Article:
John Buntin is a GOVERNING staff writer. He covers health care, public safety and urban affairs.E-mail: firstname.lastname@example.org
It took a big public program to put an end to the dialysis panels.
Amidst the recent furor over so-called "death panels" and whether or not they are in national health care reform proposals, there's a side story that's gone unreported: Many communities once routinely used such panels.
A half-century ago, there was no cure for chronic kidney disease. When the kidneys failed to cleanse the blood of toxins, patients died. But in the early 1940s, a Dutch physician, Willem Kolff, hit upon an ingenious solution: pumping the blood of people suffering end-stage renal failure through a machine to filter it.
Kolff's first invention--50 feet of sausage tubing wrapped around a rotating wooden drum set in a special solution--wasn't perfect. The first 15 people hooked up to this primitive dialysis machine died. But in 1945, Kolff got his "artificial kidney" to work. When he moved to the United States, he and other scientists improved on his invention. By 1961, researchers in Seattle perfected a Teflon shunt that allowed doctors to dialyze people indefinitely, dramatically extending their lives. But there was a problem: The per-patient tab was more than $10,000 per year. When doctors at the University of Washington hospital sought to expand the use of dialysis, administrators worried that the hospital--and, by extension, the state of Washington--would get stuck with the cost. A local foundation provided funding for three dialysis beds, but the decision about how to fill them was a matter of life or death.
The King County Medical Society responded by establishing two committees. A panel of kidney specialists first examined people for medical suitability. Those who made it through this first vetting then went before another panel, which would make the final choices.
This panel was born of an effort to be fair. It consisted of a local pastor, union leader, homemaker, lawyer, doctor and businessman and based its decisions on an assessment of applicants' "social worth." It soon gained a nickname: the "God panel." Of the first 17 patients it saw, 10 were selected for dialysis. The remaining seven died.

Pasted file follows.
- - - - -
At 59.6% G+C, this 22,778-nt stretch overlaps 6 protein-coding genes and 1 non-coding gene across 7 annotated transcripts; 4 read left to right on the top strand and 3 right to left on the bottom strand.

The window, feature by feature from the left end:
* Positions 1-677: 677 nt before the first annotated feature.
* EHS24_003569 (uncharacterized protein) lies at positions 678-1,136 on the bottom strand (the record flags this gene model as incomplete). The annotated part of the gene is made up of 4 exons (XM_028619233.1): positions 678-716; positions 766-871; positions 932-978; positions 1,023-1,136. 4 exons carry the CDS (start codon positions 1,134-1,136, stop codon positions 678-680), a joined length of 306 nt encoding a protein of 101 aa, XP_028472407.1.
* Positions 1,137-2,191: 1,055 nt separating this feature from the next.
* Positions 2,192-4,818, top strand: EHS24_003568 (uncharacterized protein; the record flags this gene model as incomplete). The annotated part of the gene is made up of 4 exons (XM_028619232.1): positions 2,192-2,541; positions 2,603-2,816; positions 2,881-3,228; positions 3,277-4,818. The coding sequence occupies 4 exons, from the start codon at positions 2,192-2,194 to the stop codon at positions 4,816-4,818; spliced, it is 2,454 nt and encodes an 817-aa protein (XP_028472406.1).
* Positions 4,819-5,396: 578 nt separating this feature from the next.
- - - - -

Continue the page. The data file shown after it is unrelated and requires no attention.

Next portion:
As the technology spread, medical centers in other cities struggled to serve large numbers of patients with limited numbers of dialysis machines. The rise of home dialysis reduced the number of people excluded from treatment, but panels across the country still met to decide who would receive access to the life-saving treatment. Supply was one limitation. Money was another: The ability to pay clearly meant the difference between life or death.
Finally, in the summer of 1972, Medicare, the recently created health insurance program, stepped in and covered the procedure. The availability of treatment exploded, and today, dialysis saves more than 300,000 lives per year. But Medicare's effect on the treatment of kidney disease underscores a reality about government and health coverage: When a big public program steps into health care, it does so to expand access, not to curtail it. It eases the hard choices about who should live and who will die. Doing nothing, in contrast, sentences people to death.
Today--and especially this summer--death panels have become the scariest two words in the health care debate and have given end-of-life care a bad name. A consultation with a family doctor about how a patient wants to be treated when he or she faces an end-of-life condition--the actual provision originally included in some drafts of health care proposals--has nothing to do with denying care to someone who's old or sick. Nonetheless, that has become the translation of the term in many of the town hall debates.
And that may hurt all of us. "Having care clarification," says Dr. Ira Byock of Dartmouth-Hitchcock Medical Center and the author of Dying Well, "simultaneously improves quality and lowers overall costs." More important, it insures that patients and their families receive the care they want.
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